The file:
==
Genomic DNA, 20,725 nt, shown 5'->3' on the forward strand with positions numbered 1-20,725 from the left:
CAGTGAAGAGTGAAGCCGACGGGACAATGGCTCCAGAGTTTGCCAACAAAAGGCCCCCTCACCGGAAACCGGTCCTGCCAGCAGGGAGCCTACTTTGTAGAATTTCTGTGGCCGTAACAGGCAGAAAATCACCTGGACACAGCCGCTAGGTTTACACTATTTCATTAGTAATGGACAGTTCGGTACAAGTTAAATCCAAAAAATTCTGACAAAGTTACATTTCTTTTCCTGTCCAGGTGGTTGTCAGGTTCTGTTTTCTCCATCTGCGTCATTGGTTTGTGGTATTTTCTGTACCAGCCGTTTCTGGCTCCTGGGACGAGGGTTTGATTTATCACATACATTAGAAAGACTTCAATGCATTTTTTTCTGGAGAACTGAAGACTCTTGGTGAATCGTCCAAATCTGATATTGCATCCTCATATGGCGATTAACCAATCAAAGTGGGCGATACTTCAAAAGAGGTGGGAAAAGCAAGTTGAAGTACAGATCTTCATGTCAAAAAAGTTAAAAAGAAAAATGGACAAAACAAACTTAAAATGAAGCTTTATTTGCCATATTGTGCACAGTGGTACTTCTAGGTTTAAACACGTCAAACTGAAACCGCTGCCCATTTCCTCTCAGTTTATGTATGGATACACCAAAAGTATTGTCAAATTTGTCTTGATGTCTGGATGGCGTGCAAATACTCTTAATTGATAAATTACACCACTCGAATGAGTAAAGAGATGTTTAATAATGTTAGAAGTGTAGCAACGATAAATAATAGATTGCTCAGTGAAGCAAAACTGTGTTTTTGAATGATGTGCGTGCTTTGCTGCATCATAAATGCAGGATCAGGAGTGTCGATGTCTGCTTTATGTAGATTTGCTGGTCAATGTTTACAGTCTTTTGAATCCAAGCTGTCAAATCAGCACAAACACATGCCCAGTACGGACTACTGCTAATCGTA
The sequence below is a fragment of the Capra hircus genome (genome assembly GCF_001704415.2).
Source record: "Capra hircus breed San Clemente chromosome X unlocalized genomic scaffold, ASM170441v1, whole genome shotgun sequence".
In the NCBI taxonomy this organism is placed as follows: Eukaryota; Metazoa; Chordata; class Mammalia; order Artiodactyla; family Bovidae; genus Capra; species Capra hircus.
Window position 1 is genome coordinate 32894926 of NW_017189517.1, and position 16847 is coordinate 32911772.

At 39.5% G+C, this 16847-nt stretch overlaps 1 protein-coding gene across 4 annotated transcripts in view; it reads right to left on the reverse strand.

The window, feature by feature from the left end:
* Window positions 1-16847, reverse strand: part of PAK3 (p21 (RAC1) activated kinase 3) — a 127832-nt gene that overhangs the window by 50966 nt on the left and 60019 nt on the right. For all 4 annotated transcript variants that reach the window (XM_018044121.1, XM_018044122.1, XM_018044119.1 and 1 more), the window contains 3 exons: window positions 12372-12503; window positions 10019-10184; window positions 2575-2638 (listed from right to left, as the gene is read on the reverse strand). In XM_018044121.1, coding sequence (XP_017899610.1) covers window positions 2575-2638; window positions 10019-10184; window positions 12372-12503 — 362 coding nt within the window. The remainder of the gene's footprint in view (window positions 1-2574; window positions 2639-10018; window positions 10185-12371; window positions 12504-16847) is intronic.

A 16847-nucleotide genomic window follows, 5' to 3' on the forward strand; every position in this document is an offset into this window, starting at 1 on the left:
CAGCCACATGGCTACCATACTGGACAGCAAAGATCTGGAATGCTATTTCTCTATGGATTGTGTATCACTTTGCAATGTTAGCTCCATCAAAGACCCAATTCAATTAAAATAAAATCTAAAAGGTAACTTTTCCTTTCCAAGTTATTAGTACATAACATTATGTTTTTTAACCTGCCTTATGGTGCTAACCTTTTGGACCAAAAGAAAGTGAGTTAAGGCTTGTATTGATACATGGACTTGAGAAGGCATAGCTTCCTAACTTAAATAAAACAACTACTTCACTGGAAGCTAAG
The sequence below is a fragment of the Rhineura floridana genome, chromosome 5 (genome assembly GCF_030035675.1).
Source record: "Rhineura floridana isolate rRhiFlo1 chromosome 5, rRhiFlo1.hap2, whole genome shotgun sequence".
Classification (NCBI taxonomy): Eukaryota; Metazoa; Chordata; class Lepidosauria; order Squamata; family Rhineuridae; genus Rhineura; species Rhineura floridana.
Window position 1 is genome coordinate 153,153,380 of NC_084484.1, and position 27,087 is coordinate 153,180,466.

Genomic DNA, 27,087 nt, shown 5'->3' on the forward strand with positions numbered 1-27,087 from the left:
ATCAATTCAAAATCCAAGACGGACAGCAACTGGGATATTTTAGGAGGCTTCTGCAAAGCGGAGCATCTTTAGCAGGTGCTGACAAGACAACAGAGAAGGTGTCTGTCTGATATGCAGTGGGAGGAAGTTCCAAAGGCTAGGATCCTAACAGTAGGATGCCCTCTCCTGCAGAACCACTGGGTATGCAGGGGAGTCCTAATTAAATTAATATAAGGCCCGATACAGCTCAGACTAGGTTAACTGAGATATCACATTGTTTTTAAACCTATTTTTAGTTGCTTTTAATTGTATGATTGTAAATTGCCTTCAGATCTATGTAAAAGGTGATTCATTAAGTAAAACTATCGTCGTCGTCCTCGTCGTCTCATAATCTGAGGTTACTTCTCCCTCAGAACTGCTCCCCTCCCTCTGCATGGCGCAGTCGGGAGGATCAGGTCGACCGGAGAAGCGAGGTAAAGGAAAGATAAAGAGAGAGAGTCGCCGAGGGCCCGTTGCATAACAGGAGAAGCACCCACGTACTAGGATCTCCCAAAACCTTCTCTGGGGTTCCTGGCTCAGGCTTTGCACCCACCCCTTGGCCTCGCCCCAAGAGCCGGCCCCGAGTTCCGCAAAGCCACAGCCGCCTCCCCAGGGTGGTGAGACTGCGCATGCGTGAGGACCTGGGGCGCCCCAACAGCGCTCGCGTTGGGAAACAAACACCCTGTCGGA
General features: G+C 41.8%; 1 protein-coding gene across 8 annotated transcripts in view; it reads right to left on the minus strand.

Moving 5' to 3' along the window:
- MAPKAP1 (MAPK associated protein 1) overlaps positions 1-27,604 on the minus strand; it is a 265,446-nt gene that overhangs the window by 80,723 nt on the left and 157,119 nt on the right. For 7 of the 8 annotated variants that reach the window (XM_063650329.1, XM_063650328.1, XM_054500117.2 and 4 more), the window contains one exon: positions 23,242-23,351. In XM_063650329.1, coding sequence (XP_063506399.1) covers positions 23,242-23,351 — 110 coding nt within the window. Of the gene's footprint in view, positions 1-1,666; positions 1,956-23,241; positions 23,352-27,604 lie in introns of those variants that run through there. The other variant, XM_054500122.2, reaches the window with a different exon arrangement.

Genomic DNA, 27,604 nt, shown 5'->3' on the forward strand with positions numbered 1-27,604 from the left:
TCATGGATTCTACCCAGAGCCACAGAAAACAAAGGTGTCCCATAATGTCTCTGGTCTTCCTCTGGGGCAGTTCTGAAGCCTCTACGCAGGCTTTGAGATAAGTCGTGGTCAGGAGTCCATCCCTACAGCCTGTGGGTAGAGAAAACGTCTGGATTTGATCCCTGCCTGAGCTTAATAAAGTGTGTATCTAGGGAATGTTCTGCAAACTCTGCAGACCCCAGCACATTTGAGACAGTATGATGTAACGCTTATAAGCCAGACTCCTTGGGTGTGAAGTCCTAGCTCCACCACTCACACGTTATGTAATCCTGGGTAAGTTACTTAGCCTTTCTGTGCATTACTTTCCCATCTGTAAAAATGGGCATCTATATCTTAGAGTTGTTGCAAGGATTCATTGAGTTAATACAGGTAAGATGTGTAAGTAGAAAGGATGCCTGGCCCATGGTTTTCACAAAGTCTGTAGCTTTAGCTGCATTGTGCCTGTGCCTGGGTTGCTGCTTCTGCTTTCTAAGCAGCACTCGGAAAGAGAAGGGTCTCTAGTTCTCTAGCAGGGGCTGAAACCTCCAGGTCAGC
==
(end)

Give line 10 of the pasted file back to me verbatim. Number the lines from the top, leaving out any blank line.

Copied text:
A 16847-nucleotide genomic window follows, 5' to 3' on the forward strand; every position in this document is an offset into this window, starting at 1 on the left: